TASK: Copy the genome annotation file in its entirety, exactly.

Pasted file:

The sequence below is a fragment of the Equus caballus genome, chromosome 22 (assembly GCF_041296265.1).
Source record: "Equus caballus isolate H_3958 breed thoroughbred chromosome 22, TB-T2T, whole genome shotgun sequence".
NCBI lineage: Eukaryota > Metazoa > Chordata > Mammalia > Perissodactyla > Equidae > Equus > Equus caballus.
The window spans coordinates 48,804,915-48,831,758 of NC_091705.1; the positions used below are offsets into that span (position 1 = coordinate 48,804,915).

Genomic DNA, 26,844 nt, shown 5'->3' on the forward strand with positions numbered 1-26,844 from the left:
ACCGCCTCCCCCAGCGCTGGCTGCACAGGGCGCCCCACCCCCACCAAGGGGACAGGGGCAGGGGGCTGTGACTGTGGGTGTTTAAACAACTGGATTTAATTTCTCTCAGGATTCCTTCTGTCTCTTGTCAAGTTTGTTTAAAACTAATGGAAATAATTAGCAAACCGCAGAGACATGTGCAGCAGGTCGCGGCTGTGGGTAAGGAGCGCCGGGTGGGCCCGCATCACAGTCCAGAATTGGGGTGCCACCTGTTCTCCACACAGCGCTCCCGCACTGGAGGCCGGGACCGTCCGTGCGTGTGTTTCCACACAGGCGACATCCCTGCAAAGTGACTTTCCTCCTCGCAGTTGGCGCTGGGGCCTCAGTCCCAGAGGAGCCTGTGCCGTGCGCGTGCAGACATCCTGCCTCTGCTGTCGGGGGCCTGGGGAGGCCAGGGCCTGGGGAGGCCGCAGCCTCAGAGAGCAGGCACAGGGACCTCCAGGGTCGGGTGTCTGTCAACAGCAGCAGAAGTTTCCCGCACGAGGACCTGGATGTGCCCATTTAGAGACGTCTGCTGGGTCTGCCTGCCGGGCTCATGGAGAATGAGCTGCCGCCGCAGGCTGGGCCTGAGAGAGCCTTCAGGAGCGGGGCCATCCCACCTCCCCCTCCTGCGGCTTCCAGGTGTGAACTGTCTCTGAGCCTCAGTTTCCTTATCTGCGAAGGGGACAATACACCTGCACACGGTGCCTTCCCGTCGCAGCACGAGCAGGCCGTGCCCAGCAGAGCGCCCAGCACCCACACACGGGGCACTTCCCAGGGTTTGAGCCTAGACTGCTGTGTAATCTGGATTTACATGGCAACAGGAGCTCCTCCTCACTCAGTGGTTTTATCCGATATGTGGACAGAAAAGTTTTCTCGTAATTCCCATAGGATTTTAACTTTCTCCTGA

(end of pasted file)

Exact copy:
The sequence below is a fragment of the Equus caballus genome, chromosome 22 (assembly GCF_041296265.1).
Source record: "Equus caballus isolate H_3958 breed thoroughbred chromosome 22, TB-T2T, whole genome shotgun sequence".
NCBI lineage: Eukaryota > Metazoa > Chordata > Mammalia > Perissodactyla > Equidae > Equus > Equus caballus.
The window spans coordinates 48,804,915-48,831,758 of NC_091705.1; the positions used below are offsets into that span (position 1 = coordinate 48,804,915).

Genomic DNA, 26,844 nt, shown 5'->3' on the forward strand with positions numbered 1-26,844 from the left:
ACCGCCTCCCCCAGCGCTGGCTGCACAGGGCGCCCCACCCCCACCAAGGGGACAGGGGCAGGGGGCTGTGACTGTGGGTGTTTAAACAACTGGATTTAATTTCTCTCAGGATTCCTTCTGTCTCTTGTCAAGTTTGTTTAAAACTAATGGAAATAATTAGCAAACCGCAGAGACATGTGCAGCAGGTCGCGGCTGTGGGTAAGGAGCGCCGGGTGGGCCCGCATCACAGTCCAGAATTGGGGTGCCACCTGTTCTCCACACAGCGCTCCCGCACTGGAGGCCGGGACCGTCCGTGCGTGTGTTTCCACACAGGCGACATCCCTGCAAAGTGACTTTCCTCCTCGCAGTTGGCGCTGGGGCCTCAGTCCCAGAGGAGCCTGTGCCGTGCGCGTGCAGACATCCTGCCTCTGCTGTCGGGGGCCTGGGGAGGCCAGGGCCTGGGGAGGCCGCAGCCTCAGAGAGCAGGCACAGGGACCTCCAGGGTCGGGTGTCTGTCAACAGCAGCAGAAGTTTCCCGCACGAGGACCTGGATGTGCCCATTTAGAGACGTCTGCTGGGTCTGCCTGCCGGGCTCATGGAGAATGAGCTGCCGCCGCAGGCTGGGCCTGAGAGAGCCTTCAGGAGCGGGGCCATCCCACCTCCCCCTCCTGCGGCTTCCAGGTGTGAACTGTCTCTGAGCCTCAGTTTCCTTATCTGCGAAGGGGACAATACACCTGCACACGGTGCCTTCCCGTCGCAGCACGAGCAGGCCGTGCCCAGCAGAGCGCCCAGCACCCACACACGGGGCACTTCCCAGGGTTTGAGCCTAGACTGCTGTGTAATCTGGATTTACATGGCAACAGGAGCTCCTCCTCACTCAGTGGTTTTATCCGATATGTGGACAGAAAAGTTTTCTCGTAATTCCCATAGGATTTTAACTTTCTCCTGA